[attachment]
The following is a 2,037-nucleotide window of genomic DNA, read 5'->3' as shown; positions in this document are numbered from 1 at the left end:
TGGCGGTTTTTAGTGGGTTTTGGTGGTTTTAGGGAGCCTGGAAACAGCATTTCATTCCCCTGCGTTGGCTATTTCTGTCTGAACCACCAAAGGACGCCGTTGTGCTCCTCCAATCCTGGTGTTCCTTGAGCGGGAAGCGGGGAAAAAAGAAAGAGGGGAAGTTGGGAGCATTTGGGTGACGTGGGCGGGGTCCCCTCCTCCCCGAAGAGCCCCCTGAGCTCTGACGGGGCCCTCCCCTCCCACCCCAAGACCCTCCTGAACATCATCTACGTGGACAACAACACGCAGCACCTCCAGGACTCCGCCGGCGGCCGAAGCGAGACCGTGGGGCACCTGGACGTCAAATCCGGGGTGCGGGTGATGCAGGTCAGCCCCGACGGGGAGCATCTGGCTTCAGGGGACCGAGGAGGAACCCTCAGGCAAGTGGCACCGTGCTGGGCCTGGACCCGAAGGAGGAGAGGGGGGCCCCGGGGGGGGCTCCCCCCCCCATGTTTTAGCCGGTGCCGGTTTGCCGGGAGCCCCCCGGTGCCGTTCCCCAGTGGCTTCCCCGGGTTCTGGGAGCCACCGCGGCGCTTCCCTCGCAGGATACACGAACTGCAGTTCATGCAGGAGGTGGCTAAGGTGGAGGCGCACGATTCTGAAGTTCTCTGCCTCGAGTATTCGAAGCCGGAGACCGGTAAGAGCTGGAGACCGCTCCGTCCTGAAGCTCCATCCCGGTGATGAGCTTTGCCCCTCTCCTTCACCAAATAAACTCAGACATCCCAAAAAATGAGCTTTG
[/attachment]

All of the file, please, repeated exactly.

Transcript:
The following is a 2,037-nucleotide window of genomic DNA, read 5'->3' as shown; positions in this document are numbered from 1 at the left end:
TGGCGGTTTTTAGTGGGTTTTGGTGGTTTTAGGGAGCCTGGAAACAGCATTTCATTCCCCTGCGTTGGCTATTTCTGTCTGAACCACCAAAGGACGCCGTTGTGCTCCTCCAATCCTGGTGTTCCTTGAGCGGGAAGCGGGGAAAAAAGAAAGAGGGGAAGTTGGGAGCATTTGGGTGACGTGGGCGGGGTCCCCTCCTCCCCGAAGAGCCCCCTGAGCTCTGACGGGGCCCTCCCCTCCCACCCCAAGACCCTCCTGAACATCATCTACGTGGACAACAACACGCAGCACCTCCAGGACTCCGCCGGCGGCCGAAGCGAGACCGTGGGGCACCTGGACGTCAAATCCGGGGTGCGGGTGATGCAGGTCAGCCCCGACGGGGAGCATCTGGCTTCAGGGGACCGAGGAGGAACCCTCAGGCAAGTGGCACCGTGCTGGGCCTGGACCCGAAGGAGGAGAGGGGGGCCCCGGGGGGGGCTCCCCCCCCCATGTTTTAGCCGGTGCCGGTTTGCCGGGAGCCCCCCGGTGCCGTTCCCCAGTGGCTTCCCCGGGTTCTGGGAGCCACCGCGGCGCTTCCCTCGCAGGATACACGAACTGCAGTTCATGCAGGAGGTGGCTAAGGTGGAGGCGCACGATTCTGAAGTTCTCTGCCTCGAGTATTCGAAGCCGGAGACCGGTAAGAGCTGGAGACCGCTCCGTCCTGAAGCTCCATCCCGGTGATGAGCTTTGCCCCTCTCCTTCACCAAATAAACTCAGACATCCCAAAAAATGAGCTTTG